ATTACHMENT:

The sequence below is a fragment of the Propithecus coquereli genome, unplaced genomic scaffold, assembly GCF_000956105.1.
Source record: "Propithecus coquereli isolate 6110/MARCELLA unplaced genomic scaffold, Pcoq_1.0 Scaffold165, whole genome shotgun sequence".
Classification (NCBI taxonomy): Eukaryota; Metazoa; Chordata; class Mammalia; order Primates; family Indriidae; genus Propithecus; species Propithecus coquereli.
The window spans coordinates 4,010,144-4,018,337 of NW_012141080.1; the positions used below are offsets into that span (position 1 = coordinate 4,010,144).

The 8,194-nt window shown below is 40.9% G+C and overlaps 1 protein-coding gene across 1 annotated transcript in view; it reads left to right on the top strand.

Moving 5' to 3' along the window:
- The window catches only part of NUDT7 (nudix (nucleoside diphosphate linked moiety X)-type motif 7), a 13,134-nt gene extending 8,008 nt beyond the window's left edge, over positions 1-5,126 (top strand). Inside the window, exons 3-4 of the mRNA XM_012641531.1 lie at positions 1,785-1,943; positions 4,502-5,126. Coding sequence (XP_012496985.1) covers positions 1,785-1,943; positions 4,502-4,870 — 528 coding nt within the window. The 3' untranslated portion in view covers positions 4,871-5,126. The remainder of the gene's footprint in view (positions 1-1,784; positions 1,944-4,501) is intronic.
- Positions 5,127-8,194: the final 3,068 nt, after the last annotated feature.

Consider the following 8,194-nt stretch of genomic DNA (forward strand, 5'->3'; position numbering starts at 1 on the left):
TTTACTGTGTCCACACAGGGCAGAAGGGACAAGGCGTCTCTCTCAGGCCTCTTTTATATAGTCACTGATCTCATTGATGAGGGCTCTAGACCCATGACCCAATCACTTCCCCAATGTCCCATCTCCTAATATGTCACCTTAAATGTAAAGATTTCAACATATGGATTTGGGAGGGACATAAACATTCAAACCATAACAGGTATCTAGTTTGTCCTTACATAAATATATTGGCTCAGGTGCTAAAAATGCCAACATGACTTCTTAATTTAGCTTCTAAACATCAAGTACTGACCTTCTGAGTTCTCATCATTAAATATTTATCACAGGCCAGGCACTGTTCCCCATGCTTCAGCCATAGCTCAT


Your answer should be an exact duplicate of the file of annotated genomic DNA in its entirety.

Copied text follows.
The sequence below is a fragment of the Propithecus coquereli genome, unplaced genomic scaffold, assembly GCF_000956105.1.
Source record: "Propithecus coquereli isolate 6110/MARCELLA unplaced genomic scaffold, Pcoq_1.0 Scaffold165, whole genome shotgun sequence".
Classification (NCBI taxonomy): Eukaryota; Metazoa; Chordata; class Mammalia; order Primates; family Indriidae; genus Propithecus; species Propithecus coquereli.
The window spans coordinates 4,010,144-4,018,337 of NW_012141080.1; the positions used below are offsets into that span (position 1 = coordinate 4,010,144).

The 8,194-nt window shown below is 40.9% G+C and overlaps 1 protein-coding gene across 1 annotated transcript in view; it reads left to right on the top strand.

Moving 5' to 3' along the window:
- The window catches only part of NUDT7 (nudix (nucleoside diphosphate linked moiety X)-type motif 7), a 13,134-nt gene extending 8,008 nt beyond the window's left edge, over positions 1-5,126 (top strand). Inside the window, exons 3-4 of the mRNA XM_012641531.1 lie at positions 1,785-1,943; positions 4,502-5,126. Coding sequence (XP_012496985.1) covers positions 1,785-1,943; positions 4,502-4,870 — 528 coding nt within the window. The 3' untranslated portion in view covers positions 4,871-5,126. The remainder of the gene's footprint in view (positions 1-1,784; positions 1,944-4,501) is intronic.
- Positions 5,127-8,194: the final 3,068 nt, after the last annotated feature.

Consider the following 8,194-nt stretch of genomic DNA (forward strand, 5'->3'; position numbering starts at 1 on the left):
TTTACTGTGTCCACACAGGGCAGAAGGGACAAGGCGTCTCTCTCAGGCCTCTTTTATATAGTCACTGATCTCATTGATGAGGGCTCTAGACCCATGACCCAATCACTTCCCCAATGTCCCATCTCCTAATATGTCACCTTAAATGTAAAGATTTCAACATATGGATTTGGGAGGGACATAAACATTCAAACCATAACAGGTATCTAGTTTGTCCTTACATAAATATATTGGCTCAGGTGCTAAAAATGCCAACATGACTTCTTAATTTAGCTTCTAAACATCAAGTACTGACCTTCTGAGTTCTCATCATTAAATATTTATCACAGGCCAGGCACTGTTCCCCATGCTTCAGCCATAGCTCAT